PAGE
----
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Thursday, March 06, 2014

Book Review: The Thirty-Nine Steps(1915) by John Buchan

Cool cover for the "book version" of The Thirty-Nine Steps

Book Review:
The Thirty-Nine Steps(1915)
 by John Buchan

  9/10 people who have heard of The Thirty-Nine Steps are thinking about Alfred Hitchcock's 1935 film version.  John Buchan's novel is typically credited with being the first "true" spy novel in the way we understand it today, though any mention of that needs to also credit the 1903 novel The Riddle of the Sands by Irish author Robert Childers.  The Riddle of the Sands has many of the plot elements of the spy novel in place, specifically the discovery of a secret plan by Germans to invade England, but it is the The Thirty-Nine Steps, with its narrative of chase and retreat, that formalizes the conventional plot/stylistic elements of the spy novel as we know it today.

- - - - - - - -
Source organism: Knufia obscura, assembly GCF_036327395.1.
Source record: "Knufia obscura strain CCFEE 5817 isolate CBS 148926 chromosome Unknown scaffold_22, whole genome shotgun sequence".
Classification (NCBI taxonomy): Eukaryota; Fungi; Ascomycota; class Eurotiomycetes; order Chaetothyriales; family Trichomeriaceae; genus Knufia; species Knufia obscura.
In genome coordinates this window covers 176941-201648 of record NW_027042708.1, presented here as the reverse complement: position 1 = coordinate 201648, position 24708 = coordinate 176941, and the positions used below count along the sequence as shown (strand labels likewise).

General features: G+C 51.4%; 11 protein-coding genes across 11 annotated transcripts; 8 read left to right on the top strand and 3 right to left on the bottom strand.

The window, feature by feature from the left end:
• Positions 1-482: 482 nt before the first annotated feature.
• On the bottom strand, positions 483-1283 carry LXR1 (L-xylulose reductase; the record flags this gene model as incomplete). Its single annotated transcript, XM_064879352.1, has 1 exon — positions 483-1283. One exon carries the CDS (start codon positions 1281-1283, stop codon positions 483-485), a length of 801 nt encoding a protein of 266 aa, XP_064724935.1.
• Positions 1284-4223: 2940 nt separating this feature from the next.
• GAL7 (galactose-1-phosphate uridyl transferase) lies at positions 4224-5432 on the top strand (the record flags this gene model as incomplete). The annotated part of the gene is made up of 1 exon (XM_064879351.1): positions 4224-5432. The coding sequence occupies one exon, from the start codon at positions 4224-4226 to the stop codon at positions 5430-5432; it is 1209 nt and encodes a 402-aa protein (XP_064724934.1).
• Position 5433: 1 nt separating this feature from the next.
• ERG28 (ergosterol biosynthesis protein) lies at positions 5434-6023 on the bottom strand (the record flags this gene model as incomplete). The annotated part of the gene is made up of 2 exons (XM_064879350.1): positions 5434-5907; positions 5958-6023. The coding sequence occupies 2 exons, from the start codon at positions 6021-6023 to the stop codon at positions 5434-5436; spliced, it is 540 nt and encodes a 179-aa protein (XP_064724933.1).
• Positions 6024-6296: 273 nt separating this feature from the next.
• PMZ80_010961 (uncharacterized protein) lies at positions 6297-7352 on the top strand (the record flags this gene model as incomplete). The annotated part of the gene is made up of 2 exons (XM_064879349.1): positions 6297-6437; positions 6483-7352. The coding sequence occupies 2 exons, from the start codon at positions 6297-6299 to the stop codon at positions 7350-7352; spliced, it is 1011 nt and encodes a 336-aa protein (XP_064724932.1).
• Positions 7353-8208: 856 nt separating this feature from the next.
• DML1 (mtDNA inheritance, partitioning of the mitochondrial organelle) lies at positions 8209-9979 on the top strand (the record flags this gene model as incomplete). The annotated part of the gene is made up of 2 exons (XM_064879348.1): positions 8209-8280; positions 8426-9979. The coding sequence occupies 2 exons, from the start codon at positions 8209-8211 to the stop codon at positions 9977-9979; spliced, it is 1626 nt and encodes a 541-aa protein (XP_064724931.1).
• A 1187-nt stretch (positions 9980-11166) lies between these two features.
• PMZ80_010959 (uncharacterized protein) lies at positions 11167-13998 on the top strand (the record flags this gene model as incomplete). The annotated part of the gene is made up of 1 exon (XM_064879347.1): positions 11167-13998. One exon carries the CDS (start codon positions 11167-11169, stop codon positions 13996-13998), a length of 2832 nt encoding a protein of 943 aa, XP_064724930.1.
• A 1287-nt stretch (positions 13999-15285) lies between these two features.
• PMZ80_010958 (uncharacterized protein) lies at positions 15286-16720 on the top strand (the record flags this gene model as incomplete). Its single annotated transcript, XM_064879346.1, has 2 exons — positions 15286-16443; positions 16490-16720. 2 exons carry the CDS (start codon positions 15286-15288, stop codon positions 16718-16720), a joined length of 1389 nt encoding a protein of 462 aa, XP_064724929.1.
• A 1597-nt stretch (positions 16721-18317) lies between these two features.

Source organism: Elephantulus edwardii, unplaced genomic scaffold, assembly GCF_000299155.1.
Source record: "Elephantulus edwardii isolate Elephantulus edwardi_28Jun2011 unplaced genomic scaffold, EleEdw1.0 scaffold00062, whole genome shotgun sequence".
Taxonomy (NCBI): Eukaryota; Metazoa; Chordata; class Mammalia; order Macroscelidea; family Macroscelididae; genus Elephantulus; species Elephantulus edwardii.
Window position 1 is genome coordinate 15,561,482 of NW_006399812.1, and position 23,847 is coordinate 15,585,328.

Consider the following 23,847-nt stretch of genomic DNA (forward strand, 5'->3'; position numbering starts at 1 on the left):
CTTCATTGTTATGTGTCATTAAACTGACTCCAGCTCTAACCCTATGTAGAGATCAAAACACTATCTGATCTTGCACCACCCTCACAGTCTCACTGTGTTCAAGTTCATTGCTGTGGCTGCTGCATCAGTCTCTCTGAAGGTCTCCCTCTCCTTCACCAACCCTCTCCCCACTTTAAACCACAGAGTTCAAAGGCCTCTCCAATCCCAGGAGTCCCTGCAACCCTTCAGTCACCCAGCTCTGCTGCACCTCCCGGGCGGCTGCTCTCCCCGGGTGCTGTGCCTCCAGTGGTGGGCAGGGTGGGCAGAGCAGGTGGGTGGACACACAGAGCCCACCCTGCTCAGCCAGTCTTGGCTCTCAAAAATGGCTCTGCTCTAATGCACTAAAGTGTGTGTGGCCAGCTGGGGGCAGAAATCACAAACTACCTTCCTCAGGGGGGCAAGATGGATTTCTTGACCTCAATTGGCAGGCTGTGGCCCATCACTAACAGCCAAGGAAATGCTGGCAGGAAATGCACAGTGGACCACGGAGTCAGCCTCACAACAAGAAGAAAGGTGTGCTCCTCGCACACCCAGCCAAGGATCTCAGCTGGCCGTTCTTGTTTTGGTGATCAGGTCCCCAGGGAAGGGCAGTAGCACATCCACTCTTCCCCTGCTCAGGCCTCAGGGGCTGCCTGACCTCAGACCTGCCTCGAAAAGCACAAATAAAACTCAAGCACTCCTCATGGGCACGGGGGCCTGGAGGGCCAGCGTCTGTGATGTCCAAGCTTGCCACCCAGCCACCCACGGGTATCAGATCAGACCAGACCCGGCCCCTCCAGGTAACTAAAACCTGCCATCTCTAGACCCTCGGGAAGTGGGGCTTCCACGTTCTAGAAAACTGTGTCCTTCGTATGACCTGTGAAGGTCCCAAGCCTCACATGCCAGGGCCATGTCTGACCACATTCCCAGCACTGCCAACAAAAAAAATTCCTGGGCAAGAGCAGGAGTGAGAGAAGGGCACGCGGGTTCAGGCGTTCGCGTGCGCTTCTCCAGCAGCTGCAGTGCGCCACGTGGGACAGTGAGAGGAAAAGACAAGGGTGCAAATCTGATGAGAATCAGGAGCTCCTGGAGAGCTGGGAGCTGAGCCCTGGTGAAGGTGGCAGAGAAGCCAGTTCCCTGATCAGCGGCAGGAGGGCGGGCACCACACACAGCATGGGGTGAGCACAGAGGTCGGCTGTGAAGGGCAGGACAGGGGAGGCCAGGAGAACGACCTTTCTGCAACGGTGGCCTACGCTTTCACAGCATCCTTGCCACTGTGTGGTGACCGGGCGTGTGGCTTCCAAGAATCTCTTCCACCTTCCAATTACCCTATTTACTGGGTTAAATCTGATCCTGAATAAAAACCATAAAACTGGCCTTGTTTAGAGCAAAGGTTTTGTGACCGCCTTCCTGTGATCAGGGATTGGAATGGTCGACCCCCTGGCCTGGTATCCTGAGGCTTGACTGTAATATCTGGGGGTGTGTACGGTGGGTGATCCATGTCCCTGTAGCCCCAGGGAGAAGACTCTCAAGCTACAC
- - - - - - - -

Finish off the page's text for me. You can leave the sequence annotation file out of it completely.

The protagaonist, Richard Hannay is a self-described "colonial" from South Africa with training in mining.  He's a kind of early James Bond type. 

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